The technical term is aphorism, a short saying that expresses a generally understood truth. Whether we call them proverbs, sayings, truisms, or maxims, their impact comes from being short, catchy, and easy to remember.
Our Bible contains an entire book of proverbs. The Israelites had a common saying: “The fathers have eaten sour grapes, and the children’s teeth are set on edge,” meaning that children are victims of their parents’ sins and shouldn’t be blamed for wrongdoing. Two prophets commanded Israel never to use that saying, because it wasn’t true. We control our own actions, are individually responsible, and should never blame others for our failures (Jeremiah 31:29–30; Ezekiel 18:2–3).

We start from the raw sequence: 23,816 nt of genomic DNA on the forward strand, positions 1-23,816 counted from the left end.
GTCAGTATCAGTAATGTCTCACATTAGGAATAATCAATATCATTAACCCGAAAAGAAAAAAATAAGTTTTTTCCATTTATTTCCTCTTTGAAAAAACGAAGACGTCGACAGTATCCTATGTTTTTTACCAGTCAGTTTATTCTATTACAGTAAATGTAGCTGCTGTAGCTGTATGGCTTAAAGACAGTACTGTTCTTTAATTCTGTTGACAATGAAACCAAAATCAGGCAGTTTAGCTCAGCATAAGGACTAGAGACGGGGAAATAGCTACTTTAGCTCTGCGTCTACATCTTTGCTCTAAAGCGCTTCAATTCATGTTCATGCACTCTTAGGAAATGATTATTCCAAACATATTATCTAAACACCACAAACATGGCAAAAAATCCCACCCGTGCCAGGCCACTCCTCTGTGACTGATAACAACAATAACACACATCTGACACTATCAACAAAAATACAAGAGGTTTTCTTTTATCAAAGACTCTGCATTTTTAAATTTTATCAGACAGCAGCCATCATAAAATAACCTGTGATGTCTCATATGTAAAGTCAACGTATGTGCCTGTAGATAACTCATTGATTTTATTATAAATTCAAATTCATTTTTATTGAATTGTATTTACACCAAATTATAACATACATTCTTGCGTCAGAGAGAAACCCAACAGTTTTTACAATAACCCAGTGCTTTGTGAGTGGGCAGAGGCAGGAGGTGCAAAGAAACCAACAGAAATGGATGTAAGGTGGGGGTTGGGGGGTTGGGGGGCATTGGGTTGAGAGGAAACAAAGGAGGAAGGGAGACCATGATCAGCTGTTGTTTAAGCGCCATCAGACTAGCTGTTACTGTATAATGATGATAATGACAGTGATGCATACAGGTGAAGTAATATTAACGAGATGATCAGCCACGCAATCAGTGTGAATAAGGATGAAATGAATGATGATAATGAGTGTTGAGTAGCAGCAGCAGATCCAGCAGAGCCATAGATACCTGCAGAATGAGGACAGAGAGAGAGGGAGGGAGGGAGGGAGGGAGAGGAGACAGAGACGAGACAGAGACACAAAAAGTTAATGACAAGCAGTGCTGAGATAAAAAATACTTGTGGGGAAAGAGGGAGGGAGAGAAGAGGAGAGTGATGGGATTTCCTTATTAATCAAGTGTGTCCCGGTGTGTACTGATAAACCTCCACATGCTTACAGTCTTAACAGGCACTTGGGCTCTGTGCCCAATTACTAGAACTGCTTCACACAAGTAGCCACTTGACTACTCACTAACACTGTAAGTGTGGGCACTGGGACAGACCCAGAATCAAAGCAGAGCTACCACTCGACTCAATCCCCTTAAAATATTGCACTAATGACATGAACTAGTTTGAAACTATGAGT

When I write an aphorism, I call them frankisms, a play on my name and the frank, or honest, expression of my perception of reality.
Here are a few that I’ve written recently:
  • Our authority on truth is whatever we choose to listen to.
  • Life without Christ is a dungeon without Son light.
  • A book title is like a needle in a haystack—forever lost unless its brilliance grabs attention.
  • Tools have no value unless they are used.
  • Over-extend yourself, and you’ll forever be playing “catch up.”
  • Live within your means, and you’ll always have enough.
  • Effort must rise to the level of the dream or the dream will fall to the level of the effort.
  • The more useless rubble you dig through, the more likely you will find gold nuggets.
  • An untold story is as valuable as a diamond forever locked in a safe.
  • Satan is the master of deception, unless we see how masterfully we deceive ourselves.
To read more from my collection, Click Here.

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